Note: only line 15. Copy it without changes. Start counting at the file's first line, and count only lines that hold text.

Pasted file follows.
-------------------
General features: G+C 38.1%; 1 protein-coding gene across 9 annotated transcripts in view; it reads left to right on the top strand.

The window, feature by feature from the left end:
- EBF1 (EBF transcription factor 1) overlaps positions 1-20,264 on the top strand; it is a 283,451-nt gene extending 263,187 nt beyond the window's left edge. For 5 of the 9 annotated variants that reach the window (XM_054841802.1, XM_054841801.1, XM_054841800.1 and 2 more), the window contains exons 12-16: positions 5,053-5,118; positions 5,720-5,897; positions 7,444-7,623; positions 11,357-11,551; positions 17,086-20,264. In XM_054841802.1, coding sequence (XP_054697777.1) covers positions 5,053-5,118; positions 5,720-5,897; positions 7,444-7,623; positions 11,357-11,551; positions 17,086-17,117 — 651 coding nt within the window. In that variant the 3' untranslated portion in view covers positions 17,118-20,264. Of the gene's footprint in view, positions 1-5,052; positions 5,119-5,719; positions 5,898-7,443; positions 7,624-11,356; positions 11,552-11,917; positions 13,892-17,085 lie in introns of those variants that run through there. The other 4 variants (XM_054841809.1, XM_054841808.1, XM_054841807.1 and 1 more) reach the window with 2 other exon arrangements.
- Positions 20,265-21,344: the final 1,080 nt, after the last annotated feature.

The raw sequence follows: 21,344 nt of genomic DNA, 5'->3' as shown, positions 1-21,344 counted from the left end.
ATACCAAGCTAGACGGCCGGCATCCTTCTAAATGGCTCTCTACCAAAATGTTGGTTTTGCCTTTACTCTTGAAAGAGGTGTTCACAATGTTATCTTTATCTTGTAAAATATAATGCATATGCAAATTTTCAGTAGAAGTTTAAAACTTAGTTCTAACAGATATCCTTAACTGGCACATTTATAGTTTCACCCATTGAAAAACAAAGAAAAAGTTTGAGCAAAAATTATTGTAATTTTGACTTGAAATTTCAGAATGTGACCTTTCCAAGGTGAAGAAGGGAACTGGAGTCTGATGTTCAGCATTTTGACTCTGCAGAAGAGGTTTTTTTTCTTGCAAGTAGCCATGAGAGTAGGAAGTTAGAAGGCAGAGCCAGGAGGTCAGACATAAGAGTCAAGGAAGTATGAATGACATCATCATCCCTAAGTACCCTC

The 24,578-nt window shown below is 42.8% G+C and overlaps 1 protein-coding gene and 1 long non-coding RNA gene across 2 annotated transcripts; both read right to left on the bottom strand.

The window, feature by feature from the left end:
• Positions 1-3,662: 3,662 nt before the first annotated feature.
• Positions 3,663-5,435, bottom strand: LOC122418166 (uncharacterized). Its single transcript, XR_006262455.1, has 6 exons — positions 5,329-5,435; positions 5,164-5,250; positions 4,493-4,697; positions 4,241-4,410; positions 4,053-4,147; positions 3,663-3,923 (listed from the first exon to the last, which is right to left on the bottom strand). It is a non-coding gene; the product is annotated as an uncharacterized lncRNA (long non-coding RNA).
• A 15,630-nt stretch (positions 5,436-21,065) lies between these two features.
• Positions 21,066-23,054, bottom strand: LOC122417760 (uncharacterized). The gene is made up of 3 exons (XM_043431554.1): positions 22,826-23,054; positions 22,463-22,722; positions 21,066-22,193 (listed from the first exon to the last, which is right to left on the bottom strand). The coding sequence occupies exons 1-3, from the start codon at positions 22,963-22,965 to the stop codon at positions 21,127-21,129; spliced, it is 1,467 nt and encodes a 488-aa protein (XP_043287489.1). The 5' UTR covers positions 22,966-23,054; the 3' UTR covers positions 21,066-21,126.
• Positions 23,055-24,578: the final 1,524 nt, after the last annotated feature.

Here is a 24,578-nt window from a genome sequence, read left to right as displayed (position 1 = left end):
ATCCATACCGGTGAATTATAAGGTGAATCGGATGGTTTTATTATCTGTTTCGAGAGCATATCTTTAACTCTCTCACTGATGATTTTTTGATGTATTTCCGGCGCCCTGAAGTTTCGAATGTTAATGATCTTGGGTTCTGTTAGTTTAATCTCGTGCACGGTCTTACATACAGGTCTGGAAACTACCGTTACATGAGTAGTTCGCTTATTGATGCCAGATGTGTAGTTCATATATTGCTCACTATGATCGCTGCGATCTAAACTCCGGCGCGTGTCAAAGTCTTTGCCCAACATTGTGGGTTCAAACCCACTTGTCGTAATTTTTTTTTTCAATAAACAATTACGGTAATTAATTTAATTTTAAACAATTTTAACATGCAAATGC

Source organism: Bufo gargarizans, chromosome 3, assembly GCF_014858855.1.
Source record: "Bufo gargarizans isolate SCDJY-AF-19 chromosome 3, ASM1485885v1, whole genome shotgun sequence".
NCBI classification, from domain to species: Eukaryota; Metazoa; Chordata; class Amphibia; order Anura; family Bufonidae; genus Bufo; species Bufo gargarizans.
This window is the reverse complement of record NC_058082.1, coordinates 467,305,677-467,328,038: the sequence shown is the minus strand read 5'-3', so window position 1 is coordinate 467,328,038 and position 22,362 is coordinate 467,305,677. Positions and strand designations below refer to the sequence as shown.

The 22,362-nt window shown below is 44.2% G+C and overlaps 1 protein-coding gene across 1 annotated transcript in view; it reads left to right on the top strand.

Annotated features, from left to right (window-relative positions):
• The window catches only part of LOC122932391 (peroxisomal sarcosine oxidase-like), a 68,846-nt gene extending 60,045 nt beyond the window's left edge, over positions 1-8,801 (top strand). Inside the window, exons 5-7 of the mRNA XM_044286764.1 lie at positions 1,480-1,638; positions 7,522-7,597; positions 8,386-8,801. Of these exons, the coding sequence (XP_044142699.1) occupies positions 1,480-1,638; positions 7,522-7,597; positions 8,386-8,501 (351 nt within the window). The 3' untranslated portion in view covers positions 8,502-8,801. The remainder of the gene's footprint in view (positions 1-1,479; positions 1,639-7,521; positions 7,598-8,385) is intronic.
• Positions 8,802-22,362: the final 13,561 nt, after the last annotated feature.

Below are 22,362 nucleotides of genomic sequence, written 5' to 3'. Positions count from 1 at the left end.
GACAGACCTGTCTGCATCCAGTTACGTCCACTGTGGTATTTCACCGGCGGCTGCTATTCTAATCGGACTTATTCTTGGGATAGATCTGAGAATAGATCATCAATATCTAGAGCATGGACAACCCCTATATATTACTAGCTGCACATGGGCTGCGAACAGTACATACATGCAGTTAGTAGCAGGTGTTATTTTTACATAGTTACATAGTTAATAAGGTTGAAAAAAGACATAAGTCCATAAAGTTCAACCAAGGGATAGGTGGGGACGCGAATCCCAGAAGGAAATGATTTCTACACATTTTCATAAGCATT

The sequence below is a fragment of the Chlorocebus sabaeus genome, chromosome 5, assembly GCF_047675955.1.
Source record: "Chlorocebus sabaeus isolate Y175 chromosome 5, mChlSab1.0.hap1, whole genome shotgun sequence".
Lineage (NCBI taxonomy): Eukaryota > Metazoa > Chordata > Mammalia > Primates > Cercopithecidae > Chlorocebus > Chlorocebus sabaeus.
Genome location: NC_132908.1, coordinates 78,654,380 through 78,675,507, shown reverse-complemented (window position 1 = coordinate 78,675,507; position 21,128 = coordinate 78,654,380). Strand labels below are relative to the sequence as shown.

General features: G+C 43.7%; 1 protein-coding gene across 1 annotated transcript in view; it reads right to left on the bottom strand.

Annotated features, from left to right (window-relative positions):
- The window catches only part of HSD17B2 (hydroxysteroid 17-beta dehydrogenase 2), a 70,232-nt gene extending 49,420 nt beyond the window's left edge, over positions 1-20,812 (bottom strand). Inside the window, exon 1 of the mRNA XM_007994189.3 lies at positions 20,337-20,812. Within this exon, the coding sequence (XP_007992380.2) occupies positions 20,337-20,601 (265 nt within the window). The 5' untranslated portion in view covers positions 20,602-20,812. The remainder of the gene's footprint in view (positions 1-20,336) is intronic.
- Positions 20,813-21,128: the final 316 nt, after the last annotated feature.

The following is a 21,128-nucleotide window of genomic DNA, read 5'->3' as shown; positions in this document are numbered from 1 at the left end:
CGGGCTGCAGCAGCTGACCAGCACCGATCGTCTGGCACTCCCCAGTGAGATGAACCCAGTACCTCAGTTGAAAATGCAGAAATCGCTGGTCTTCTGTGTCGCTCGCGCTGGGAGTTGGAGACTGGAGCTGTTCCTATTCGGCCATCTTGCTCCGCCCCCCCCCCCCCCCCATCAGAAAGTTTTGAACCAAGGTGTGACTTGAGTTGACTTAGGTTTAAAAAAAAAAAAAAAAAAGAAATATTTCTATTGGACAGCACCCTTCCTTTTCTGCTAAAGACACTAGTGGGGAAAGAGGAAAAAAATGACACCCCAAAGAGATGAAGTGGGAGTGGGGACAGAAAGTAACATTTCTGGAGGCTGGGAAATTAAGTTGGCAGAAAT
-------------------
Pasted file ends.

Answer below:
ATCCATACCGGTGAATTATAAGGTGAATCGGATGGTTTTATTATCTGTTTCGAGAGCATATCTTTAACTCTCTCACTGATGATTTTTTGATGTATTTCCGGCGCCCTGAAGTTTCGAATGTTAATGATCTTGGGTTCTGTTAGTTTAATCTCGTGCACGGTCTTACATACAGGTCTGGAAACTACCGTTACATGAGTAGTTCGCTTATTGATGCCAGATGTGTAGTTCATATATTGCTCACTATGATCGCTGCGATCTAAACTCCGGCGCGTGTCAAAGTCTTTGCCCAACATTGTGGGTTCAAACCCACTTGTCGTAATTTTTTTTTTCAATAAACAATTACGGTAATTAATTTAATTTTAAACAATTTTAACATGCAAATGC